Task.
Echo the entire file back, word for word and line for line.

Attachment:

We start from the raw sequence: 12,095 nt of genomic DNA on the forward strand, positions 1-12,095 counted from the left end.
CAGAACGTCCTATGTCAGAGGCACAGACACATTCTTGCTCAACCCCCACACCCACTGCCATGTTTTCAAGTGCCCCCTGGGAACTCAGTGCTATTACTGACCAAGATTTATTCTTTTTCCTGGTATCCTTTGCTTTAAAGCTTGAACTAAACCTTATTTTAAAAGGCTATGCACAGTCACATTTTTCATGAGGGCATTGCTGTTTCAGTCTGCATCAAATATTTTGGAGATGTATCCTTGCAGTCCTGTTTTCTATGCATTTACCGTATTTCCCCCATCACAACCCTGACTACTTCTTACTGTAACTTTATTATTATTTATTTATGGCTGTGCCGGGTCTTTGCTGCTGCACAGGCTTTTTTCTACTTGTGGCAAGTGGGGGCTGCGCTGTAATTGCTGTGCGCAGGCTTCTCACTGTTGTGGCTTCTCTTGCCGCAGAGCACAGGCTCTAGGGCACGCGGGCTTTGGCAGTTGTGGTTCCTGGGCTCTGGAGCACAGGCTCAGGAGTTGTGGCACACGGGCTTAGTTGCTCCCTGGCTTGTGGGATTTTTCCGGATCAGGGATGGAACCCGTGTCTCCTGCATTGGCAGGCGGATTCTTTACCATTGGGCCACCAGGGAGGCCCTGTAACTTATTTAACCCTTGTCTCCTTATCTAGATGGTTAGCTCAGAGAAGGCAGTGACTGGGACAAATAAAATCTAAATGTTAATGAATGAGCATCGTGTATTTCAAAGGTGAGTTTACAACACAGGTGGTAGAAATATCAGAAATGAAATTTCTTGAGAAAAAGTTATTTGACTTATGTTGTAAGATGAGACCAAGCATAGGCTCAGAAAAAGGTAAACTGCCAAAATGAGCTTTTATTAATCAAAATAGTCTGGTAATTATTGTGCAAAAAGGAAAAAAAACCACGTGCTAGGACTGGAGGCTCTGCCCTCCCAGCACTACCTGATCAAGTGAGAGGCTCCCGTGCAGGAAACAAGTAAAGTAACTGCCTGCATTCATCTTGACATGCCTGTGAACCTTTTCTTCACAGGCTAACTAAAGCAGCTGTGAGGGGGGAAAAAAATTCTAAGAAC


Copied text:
We start from the raw sequence: 12,095 nt of genomic DNA on the forward strand, positions 1-12,095 counted from the left end.
CAGAACGTCCTATGTCAGAGGCACAGACACATTCTTGCTCAACCCCCACACCCACTGCCATGTTTTCAAGTGCCCCCTGGGAACTCAGTGCTATTACTGACCAAGATTTATTCTTTTTCCTGGTATCCTTTGCTTTAAAGCTTGAACTAAACCTTATTTTAAAAGGCTATGCACAGTCACATTTTTCATGAGGGCATTGCTGTTTCAGTCTGCATCAAATATTTTGGAGATGTATCCTTGCAGTCCTGTTTTCTATGCATTTACCGTATTTCCCCCATCACAACCCTGACTACTTCTTACTGTAACTTTATTATTATTTATTTATGGCTGTGCCGGGTCTTTGCTGCTGCACAGGCTTTTTTCTACTTGTGGCAAGTGGGGGCTGCGCTGTAATTGCTGTGCGCAGGCTTCTCACTGTTGTGGCTTCTCTTGCCGCAGAGCACAGGCTCTAGGGCACGCGGGCTTTGGCAGTTGTGGTTCCTGGGCTCTGGAGCACAGGCTCAGGAGTTGTGGCACACGGGCTTAGTTGCTCCCTGGCTTGTGGGATTTTTCCGGATCAGGGATGGAACCCGTGTCTCCTGCATTGGCAGGCGGATTCTTTACCATTGGGCCACCAGGGAGGCCCTGTAACTTATTTAACCCTTGTCTCCTTATCTAGATGGTTAGCTCAGAGAAGGCAGTGACTGGGACAAATAAAATCTAAATGTTAATGAATGAGCATCGTGTATTTCAAAGGTGAGTTTACAACACAGGTGGTAGAAATATCAGAAATGAAATTTCTTGAGAAAAAGTTATTTGACTTATGTTGTAAGATGAGACCAAGCATAGGCTCAGAAAAAGGTAAACTGCCAAAATGAGCTTTTATTAATCAAAATAGTCTGGTAATTATTGTGCAAAAAGGAAAAAAAACCACGTGCTAGGACTGGAGGCTCTGCCCTCCCAGCACTACCTGATCAAGTGAGAGGCTCCCGTGCAGGAAACAAGTAAAGTAACTGCCTGCATTCATCTTGACATGCCTGTGAACCTTTTCTTCACAGGCTAACTAAAGCAGCTGTGAGGGGGGAAAAAAATTCTAAGAAC